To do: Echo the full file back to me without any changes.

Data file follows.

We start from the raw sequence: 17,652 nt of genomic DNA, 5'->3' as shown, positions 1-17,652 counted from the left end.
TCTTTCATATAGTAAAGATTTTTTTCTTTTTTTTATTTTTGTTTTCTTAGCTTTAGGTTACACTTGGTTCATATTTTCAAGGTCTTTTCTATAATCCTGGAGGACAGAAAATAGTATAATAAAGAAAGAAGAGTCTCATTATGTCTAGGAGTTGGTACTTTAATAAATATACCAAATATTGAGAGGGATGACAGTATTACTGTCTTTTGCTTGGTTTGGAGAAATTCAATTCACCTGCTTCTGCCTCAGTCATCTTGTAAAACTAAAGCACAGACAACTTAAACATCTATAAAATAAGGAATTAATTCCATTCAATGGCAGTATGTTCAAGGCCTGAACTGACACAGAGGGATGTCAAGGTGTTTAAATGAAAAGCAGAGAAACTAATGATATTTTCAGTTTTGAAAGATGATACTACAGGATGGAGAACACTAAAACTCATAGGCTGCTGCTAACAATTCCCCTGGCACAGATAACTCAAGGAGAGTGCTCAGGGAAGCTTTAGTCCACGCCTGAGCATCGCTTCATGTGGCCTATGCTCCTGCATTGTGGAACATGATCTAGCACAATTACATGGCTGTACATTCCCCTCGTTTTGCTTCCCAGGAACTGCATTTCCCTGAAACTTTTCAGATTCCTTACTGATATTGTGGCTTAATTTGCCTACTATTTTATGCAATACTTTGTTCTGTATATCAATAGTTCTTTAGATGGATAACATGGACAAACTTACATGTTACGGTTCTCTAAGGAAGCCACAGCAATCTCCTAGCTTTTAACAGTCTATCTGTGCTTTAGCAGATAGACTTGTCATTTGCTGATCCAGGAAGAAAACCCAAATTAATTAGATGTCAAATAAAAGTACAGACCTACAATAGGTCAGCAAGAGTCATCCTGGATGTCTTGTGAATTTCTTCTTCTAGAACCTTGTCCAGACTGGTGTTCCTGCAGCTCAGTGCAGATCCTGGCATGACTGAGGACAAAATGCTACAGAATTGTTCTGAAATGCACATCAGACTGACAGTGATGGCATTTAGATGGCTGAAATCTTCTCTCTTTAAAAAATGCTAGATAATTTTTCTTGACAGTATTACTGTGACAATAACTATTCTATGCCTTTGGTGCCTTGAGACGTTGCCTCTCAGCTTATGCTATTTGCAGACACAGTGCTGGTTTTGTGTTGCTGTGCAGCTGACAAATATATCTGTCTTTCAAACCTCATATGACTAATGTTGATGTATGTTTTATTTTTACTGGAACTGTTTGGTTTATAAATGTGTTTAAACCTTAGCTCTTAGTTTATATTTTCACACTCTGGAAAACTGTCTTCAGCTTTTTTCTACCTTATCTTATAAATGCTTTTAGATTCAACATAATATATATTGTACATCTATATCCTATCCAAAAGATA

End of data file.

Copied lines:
We start from the raw sequence: 17,652 nt of genomic DNA, 5'->3' as shown, positions 1-17,652 counted from the left end.
TCTTTCATATAGTAAAGATTTTTTTCTTTTTTTTATTTTTGTTTTCTTAGCTTTAGGTTACACTTGGTTCATATTTTCAAGGTCTTTTCTATAATCCTGGAGGACAGAAAATAGTATAATAAAGAAAGAAGAGTCTCATTATGTCTAGGAGTTGGTACTTTAATAAATATACCAAATATTGAGAGGGATGACAGTATTACTGTCTTTTGCTTGGTTTGGAGAAATTCAATTCACCTGCTTCTGCCTCAGTCATCTTGTAAAACTAAAGCACAGACAACTTAAACATCTATAAAATAAGGAATTAATTCCATTCAATGGCAGTATGTTCAAGGCCTGAACTGACACAGAGGGATGTCAAGGTGTTTAAATGAAAAGCAGAGAAACTAATGATATTTTCAGTTTTGAAAGATGATACTACAGGATGGAGAACACTAAAACTCATAGGCTGCTGCTAACAATTCCCCTGGCACAGATAACTCAAGGAGAGTGCTCAGGGAAGCTTTAGTCCACGCCTGAGCATCGCTTCATGTGGCCTATGCTCCTGCATTGTGGAACATGATCTAGCACAATTACATGGCTGTACATTCCCCTCGTTTTGCTTCCCAGGAACTGCATTTCCCTGAAACTTTTCAGATTCCTTACTGATATTGTGGCTTAATTTGCCTACTATTTTATGCAATACTTTGTTCTGTATATCAATAGTTCTTTAGATGGATAACATGGACAAACTTACATGTTACGGTTCTCTAAGGAAGCCACAGCAATCTCCTAGCTTTTAACAGTCTATCTGTGCTTTAGCAGATAGACTTGTCATTTGCTGATCCAGGAAGAAAACCCAAATTAATTAGATGTCAAATAAAAGTACAGACCTACAATAGGTCAGCAAGAGTCATCCTGGATGTCTTGTGAATTTCTTCTTCTAGAACCTTGTCCAGACTGGTGTTCCTGCAGCTCAGTGCAGATCCTGGCATGACTGAGGACAAAATGCTACAGAATTGTTCTGAAATGCACATCAGACTGACAGTGATGGCATTTAGATGGCTGAAATCTTCTCTCTTTAAAAAATGCTAGATAATTTTTCTTGACAGTATTACTGTGACAATAACTATTCTATGCCTTTGGTGCCTTGAGACGTTGCCTCTCAGCTTATGCTATTTGCAGACACAGTGCTGGTTTTGTGTTGCTGTGCAGCTGACAAATATATCTGTCTTTCAAACCTCATATGACTAATGTTGATGTATGTTTTATTTTTACTGGAACTGTTTGGTTTATAAATGTGTTTAAACCTTAGCTCTTAGTTTATATTTTCACACTCTGGAAAACTGTCTTCAGCTTTTTTCTACCTTATCTTATAAATGCTTTTAGATTCAACATAATATATATTGTACATCTATATCCTATCCAAAAGATA